Other PI policies, however, can contain fairly demanding requirements, such as:
|‘The Insured, as a condition precedent to their right to be indemnified under the Policy, must keep all documents in a suitable secure location outside of normal business hours and shall maintain duplicates of all computer related records off site for a period of not less than 12 years following completion of the commission to which the documents relate.’
|‘The Insured shall make available to Insurers at all reasonable times and Insurers shall have a right to inspect and copy during the period of insurance and thereafter, all books, papers and other records of the Insured and its agents or brokers in connection with this policy or the subject matter hereof.’
It is important that you check with your broker exactly what conditions apply to your particular policy, so as to ensure that you can comply. Often, retaining the documents for the period and in the manner specified in the policy will be a ’condition precedent of cover’ (i.e. if you don’t comply, the policy will not respond to the claim). Even conditions at the less onerous end of the spectrum can allow insurers to reject claims, should they consider your actions ‘prejudice their position’.
Contractual requirements and liability periods
Quite aside from the conditions within your PI policy, your client may well require that you retain documents on a particular project for a specified number of years. Although it is unusual for clients to specify the manner in which the documents are kept, the requirement to store project documentation for ‘x years’ will often be combined with a right for the client to inspect the documents too.
The document retention period imposed by clients in contract often matches the relevant limitation period applicable to the project in question (i.e. the period after which claims become ‘time barred’). Knowing when your liability expires is essential when considering how long to retain your documents, even if the contract is silent on the matter. Usually, the liability period will expire a number of years following completion of the services you are providing or completion of the project to which they relate. The limitation period is usually six or twelve years depending on the form of contract and what you have agreed with your client.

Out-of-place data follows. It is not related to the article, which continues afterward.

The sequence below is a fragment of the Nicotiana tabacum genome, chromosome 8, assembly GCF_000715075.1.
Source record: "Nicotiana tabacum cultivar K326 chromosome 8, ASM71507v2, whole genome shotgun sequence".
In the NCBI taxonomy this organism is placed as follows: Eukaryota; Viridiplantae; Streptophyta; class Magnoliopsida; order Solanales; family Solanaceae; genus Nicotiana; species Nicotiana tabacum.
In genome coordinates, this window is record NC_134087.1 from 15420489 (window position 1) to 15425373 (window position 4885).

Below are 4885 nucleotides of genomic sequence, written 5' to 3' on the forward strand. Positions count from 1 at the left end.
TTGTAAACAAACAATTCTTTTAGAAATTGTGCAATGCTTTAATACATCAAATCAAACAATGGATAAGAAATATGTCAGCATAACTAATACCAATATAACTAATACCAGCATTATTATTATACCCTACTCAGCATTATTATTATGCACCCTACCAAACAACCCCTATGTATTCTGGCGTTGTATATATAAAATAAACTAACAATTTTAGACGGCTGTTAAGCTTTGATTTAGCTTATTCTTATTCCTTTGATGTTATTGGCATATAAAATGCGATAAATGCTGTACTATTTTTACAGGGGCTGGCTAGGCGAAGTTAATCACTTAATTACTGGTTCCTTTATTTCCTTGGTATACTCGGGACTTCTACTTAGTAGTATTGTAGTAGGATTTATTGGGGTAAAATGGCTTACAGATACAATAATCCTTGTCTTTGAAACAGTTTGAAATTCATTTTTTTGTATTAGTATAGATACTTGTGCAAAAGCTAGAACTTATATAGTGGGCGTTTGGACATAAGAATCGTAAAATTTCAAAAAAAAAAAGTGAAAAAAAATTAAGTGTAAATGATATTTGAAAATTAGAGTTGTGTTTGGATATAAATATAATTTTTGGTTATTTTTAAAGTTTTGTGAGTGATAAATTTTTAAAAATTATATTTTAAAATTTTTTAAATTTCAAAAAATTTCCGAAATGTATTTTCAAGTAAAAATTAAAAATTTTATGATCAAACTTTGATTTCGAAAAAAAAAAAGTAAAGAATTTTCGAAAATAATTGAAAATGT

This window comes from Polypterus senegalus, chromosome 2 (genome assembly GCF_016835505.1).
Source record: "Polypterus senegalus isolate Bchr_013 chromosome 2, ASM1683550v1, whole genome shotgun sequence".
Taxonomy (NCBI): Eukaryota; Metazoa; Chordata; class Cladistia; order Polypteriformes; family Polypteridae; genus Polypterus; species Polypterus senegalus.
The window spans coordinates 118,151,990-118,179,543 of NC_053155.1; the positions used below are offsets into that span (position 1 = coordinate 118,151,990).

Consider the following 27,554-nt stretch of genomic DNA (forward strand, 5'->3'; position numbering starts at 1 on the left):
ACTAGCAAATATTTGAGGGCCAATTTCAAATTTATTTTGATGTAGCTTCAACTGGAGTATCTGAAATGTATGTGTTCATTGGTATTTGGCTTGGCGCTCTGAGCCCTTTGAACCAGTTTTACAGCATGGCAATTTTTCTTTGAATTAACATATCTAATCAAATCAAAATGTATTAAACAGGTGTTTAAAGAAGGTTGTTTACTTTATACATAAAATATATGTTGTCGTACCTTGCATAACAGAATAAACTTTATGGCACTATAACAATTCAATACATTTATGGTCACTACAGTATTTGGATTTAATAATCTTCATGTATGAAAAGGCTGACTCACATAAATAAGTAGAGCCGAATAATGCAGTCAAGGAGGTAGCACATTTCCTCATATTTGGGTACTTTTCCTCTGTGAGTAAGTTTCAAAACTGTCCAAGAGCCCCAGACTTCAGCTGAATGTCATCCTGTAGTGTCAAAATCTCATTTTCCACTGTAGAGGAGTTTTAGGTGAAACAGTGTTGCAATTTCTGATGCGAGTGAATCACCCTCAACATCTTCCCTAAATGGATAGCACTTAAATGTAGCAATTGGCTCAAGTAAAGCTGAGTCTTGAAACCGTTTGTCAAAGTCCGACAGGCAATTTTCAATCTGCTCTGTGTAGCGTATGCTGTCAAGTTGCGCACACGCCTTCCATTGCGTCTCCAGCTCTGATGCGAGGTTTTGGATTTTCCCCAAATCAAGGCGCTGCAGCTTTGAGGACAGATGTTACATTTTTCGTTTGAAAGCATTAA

In certain circumstances, where so-called latent defects are present, the law can impose liability up to 15 years following completion of your services and this, for most categories of claim you are likely to face, should be considered the ‘long-stop’ of liability. It follows that, generally, speaking this can also be used as the ’long-stop’ for retaining documents
Many more issues may well impact upon your decision as to whether or not to retain documents and, if so, for how long.
Some clients view historical records as a potential revenue stream. They view them as a useful tool in securing work in the future from, for example, clients refurbishing a building an engineer had previously worked on.
Special consideration should be given to certain categories of documents, for example, the certain financial documents (for example, balance sheets etc) as there may well be specific legislation (e.g. the Companies Act) which deals with how long these should be kept and specialist advice should be sought in this regard.